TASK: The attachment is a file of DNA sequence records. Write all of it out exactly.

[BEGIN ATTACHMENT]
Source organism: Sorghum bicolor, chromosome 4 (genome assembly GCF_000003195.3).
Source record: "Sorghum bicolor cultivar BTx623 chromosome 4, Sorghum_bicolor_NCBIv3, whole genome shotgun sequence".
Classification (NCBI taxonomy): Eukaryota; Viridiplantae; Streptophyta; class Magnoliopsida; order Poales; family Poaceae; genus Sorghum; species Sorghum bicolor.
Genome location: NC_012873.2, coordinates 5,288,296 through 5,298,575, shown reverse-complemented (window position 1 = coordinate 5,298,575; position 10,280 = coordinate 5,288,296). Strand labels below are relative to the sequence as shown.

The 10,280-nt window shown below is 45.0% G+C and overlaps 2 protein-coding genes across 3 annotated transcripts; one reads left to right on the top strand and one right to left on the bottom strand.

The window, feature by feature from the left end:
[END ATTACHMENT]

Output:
Source organism: Sorghum bicolor, chromosome 4 (genome assembly GCF_000003195.3).
Source record: "Sorghum bicolor cultivar BTx623 chromosome 4, Sorghum_bicolor_NCBIv3, whole genome shotgun sequence".
Classification (NCBI taxonomy): Eukaryota; Viridiplantae; Streptophyta; class Magnoliopsida; order Poales; family Poaceae; genus Sorghum; species Sorghum bicolor.
Genome location: NC_012873.2, coordinates 5,288,296 through 5,298,575, shown reverse-complemented (window position 1 = coordinate 5,298,575; position 10,280 = coordinate 5,288,296). Strand labels below are relative to the sequence as shown.

The 10,280-nt window shown below is 45.0% G+C and overlaps 2 protein-coding genes across 3 annotated transcripts; one reads left to right on the top strand and one right to left on the bottom strand.

The window, feature by feature from the left end: